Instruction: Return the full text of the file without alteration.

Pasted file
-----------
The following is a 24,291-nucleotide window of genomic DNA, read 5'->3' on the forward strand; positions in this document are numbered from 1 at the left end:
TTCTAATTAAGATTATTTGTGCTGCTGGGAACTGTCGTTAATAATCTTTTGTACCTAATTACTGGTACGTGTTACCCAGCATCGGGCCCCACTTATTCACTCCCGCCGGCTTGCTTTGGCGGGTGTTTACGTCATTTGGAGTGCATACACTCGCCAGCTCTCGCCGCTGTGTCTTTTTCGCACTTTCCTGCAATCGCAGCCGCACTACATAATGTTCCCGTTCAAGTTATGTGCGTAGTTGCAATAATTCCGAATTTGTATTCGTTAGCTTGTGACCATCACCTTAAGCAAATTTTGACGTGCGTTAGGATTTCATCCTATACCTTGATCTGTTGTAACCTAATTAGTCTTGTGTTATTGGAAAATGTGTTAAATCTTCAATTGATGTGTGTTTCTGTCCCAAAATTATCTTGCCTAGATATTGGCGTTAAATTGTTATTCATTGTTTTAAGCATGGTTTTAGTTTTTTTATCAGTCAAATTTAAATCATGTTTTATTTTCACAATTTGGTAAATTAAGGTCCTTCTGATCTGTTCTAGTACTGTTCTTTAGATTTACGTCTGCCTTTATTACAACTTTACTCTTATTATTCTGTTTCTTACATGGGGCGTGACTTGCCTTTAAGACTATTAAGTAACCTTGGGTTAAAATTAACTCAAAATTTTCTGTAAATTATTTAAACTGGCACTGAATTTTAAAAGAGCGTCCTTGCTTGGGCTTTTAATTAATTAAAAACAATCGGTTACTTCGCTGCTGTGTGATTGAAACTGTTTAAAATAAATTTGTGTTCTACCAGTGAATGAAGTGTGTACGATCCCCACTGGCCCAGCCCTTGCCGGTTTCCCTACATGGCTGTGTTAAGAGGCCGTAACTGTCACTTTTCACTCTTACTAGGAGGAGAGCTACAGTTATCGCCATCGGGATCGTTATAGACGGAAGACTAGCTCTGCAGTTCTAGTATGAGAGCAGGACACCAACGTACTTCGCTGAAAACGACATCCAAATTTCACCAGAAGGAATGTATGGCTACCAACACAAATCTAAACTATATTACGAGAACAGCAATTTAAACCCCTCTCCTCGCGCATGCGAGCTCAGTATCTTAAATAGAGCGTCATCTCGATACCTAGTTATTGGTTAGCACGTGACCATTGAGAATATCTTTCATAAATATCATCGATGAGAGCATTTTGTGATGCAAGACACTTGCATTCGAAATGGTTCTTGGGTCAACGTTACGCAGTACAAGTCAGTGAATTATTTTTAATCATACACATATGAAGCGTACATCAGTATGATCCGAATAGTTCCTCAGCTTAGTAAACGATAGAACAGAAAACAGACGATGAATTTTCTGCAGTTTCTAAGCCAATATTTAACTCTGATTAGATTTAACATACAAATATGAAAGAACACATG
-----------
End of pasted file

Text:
The following is a 24,291-nucleotide window of genomic DNA, read 5'->3' on the forward strand; positions in this document are numbered from 1 at the left end:
TTCTAATTAAGATTATTTGTGCTGCTGGGAACTGTCGTTAATAATCTTTTGTACCTAATTACTGGTACGTGTTACCCAGCATCGGGCCCCACTTATTCACTCCCGCCGGCTTGCTTTGGCGGGTGTTTACGTCATTTGGAGTGCATACACTCGCCAGCTCTCGCCGCTGTGTCTTTTTCGCACTTTCCTGCAATCGCAGCCGCACTACATAATGTTCCCGTTCAAGTTATGTGCGTAGTTGCAATAATTCCGAATTTGTATTCGTTAGCTTGTGACCATCACCTTAAGCAAATTTTGACGTGCGTTAGGATTTCATCCTATACCTTGATCTGTTGTAACCTAATTAGTCTTGTGTTATTGGAAAATGTGTTAAATCTTCAATTGATGTGTGTTTCTGTCCCAAAATTATCTTGCCTAGATATTGGCGTTAAATTGTTATTCATTGTTTTAAGCATGGTTTTAGTTTTTTTATCAGTCAAATTTAAATCATGTTTTATTTTCACAATTTGGTAAATTAAGGTCCTTCTGATCTGTTCTAGTACTGTTCTTTAGATTTACGTCTGCCTTTATTACAACTTTACTCTTATTATTCTGTTTCTTACATGGGGCGTGACTTGCCTTTAAGACTATTAAGTAACCTTGGGTTAAAATTAACTCAAAATTTTCTGTAAATTATTTAAACTGGCACTGAATTTTAAAAGAGCGTCCTTGCTTGGGCTTTTAATTAATTAAAAACAATCGGTTACTTCGCTGCTGTGTGATTGAAACTGTTTAAAATAAATTTGTGTTCTACCAGTGAATGAAGTGTGTACGATCCCCACTGGCCCAGCCCTTGCCGGTTTCCCTACATGGCTGTGTTAAGAGGCCGTAACTGTCACTTTTCACTCTTACTAGGAGGAGAGCTACAGTTATCGCCATCGGGATCGTTATAGACGGAAGACTAGCTCTGCAGTTCTAGTATGAGAGCAGGACACCAACGTACTTCGCTGAAAACGACATCCAAATTTCACCAGAAGGAATGTATGGCTACCAACACAAATCTAAACTATATTACGAGAACAGCAATTTAAACCCCTCTCCTCGCGCATGCGAGCTCAGTATCTTAAATAGAGCGTCATCTCGATACCTAGTTATTGGTTAGCACGTGACCATTGAGAATATCTTTCATAAATATCATCGATGAGAGCATTTTGTGATGCAAGACACTTGCATTCGAAATGGTTCTTGGGTCAACGTTACGCAGTACAAGTCAGTGAATTATTTTTAATCATACACATATGAAGCGTACATCAGTATGATCCGAATAGTTCCTCAGCTTAGTAAACGATAGAACAGAAAACAGACGATGAATTTTCTGCAGTTTCTAAGCCAATATTTAACTCTGATTAGATTTAACATACAAATATGAAAGAACACATG